A recently released study, funded by the Montana Oil and Gas Conservation Board, says the discharge of a limited amount of untreated coalbed methane (CBM) wastewater into the Tongue River in Montana is not substantially affecting water quality or damaging crops downstream of Wyoming and Montana CBM operations.
The research project was paid for by Fidelity Exploration & Production for the years 2003 until 2006. This past year, the Montana agency that regulates energy development in the state picked up the tab for the study, which monitored the quality of irrigation water and the soil and crop yield of farming and ranching operations in southeastern Montana.
CBM activity along the Tongue River Basin has mushroomed since 1999. The study noted that through 2006, approximately 3,009 CBM wells were drilled in the basin, 73% of which are in Wyoming. Approximately 75% of CBM-produced water is “directed to off-channel facilities, beneficially used, or treated prior to discharge,” with the balance discharged into the Tongue via permits obtained from the states of Montana or Wyoming.
Seven permits have been issued for discharge of CBM-produced water to the Tongue River, three of the permits in Montana and four in Wyoming. The report concluded that “based on the combination of the lengthy drought conditions, energy development, and concerns over irrigation water supplies, continued monitoring of the river’s flow and quality, and an improved accounting of basin-wide point and nonpoint sources of contaminants is warranted.”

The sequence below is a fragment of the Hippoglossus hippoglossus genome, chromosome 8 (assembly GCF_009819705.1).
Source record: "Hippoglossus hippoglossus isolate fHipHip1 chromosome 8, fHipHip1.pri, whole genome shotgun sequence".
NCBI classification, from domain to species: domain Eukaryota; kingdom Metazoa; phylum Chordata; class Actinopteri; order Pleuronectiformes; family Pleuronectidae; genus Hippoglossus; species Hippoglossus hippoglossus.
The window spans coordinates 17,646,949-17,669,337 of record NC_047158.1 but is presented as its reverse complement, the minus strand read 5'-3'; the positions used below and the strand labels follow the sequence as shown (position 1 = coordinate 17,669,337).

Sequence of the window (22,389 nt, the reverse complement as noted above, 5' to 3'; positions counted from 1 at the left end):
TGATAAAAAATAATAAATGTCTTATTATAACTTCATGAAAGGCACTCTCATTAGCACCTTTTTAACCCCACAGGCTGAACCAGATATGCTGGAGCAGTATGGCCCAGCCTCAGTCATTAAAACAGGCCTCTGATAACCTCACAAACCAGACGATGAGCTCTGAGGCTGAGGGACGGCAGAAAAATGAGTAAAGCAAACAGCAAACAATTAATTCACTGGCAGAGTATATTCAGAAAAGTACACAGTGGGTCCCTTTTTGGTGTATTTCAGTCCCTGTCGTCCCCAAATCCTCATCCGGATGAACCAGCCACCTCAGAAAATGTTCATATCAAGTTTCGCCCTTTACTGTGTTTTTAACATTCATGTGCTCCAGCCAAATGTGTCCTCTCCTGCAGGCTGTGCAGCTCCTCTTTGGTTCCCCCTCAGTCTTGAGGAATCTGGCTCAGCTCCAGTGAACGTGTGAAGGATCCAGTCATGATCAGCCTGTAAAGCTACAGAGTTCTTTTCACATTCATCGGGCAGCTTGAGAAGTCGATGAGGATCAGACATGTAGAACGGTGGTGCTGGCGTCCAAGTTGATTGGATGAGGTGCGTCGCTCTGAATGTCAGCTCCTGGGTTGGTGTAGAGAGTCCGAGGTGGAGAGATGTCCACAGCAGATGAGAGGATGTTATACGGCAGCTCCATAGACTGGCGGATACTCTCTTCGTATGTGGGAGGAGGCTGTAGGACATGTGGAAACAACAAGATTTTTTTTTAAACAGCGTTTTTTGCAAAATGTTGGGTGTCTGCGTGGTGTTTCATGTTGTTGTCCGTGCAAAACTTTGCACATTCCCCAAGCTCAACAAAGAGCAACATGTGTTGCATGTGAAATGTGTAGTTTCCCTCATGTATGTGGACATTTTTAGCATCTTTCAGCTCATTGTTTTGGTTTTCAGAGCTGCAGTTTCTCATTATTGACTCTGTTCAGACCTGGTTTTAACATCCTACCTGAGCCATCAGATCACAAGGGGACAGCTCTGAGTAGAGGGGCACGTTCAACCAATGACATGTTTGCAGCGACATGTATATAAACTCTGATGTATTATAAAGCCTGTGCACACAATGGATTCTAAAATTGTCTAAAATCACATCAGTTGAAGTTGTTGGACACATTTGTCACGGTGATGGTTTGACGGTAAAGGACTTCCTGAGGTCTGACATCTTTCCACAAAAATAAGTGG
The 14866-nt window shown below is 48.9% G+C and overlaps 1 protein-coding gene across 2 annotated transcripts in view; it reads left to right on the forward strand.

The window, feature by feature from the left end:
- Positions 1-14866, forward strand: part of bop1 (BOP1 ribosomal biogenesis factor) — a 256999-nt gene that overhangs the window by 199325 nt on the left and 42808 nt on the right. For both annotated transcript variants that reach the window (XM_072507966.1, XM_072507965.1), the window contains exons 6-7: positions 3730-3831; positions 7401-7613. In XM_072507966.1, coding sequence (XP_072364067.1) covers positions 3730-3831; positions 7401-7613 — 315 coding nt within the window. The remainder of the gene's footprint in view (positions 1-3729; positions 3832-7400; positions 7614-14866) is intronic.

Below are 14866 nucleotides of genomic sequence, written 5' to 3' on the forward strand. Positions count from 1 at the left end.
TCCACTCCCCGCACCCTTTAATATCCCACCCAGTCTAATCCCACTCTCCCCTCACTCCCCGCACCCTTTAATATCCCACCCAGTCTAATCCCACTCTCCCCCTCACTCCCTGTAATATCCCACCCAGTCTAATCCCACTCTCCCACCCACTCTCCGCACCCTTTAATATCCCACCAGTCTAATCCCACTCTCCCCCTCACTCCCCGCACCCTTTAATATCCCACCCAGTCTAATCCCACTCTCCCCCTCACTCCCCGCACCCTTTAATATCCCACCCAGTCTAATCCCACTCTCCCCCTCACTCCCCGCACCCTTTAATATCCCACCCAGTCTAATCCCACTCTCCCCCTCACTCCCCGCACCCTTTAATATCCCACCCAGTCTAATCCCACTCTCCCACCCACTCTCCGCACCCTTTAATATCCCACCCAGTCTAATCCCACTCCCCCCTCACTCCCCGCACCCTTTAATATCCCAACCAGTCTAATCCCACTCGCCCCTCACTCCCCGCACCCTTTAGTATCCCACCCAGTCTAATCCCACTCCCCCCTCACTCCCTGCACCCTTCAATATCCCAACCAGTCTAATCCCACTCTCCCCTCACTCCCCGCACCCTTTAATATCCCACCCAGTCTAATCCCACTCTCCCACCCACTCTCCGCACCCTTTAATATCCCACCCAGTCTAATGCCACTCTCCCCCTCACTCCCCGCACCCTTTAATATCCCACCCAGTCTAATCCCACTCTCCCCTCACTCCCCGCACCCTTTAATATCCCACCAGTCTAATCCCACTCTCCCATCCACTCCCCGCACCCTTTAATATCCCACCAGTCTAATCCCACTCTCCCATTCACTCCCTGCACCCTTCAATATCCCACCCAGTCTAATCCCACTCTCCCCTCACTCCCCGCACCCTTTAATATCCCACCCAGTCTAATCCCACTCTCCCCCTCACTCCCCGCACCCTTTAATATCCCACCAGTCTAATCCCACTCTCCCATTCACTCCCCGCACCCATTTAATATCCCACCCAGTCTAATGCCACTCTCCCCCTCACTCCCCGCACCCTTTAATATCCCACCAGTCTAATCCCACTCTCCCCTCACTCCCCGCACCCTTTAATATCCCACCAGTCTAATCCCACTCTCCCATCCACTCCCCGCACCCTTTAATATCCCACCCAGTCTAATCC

Montana authorities have long been concerned that excess salts contained in CBM-produced water would degrade the state’s waterways and hurt agricultural interests in the southeastern part of the state. In a move to protect its waters and agriculturalists, the state adopted strict water quality standards for CBM operators. Those stringent rules have caused a number of Wyoming and Montana CBM producers to sue Montana (see NGI, Aug. 7, 2006).
The water and soil study was designed by soil scientists and an agronomist from Montana. Landowners whose fields were sampled for the study participated on a voluntary basis. To read the recently released findings see 2007 Progress Report: Tongue River Agronomic Monitoring and Protection Program: and 2007 Tongue River Hydrology Report. Both reports are available at https://bogc.dnrc.state.mt.us.
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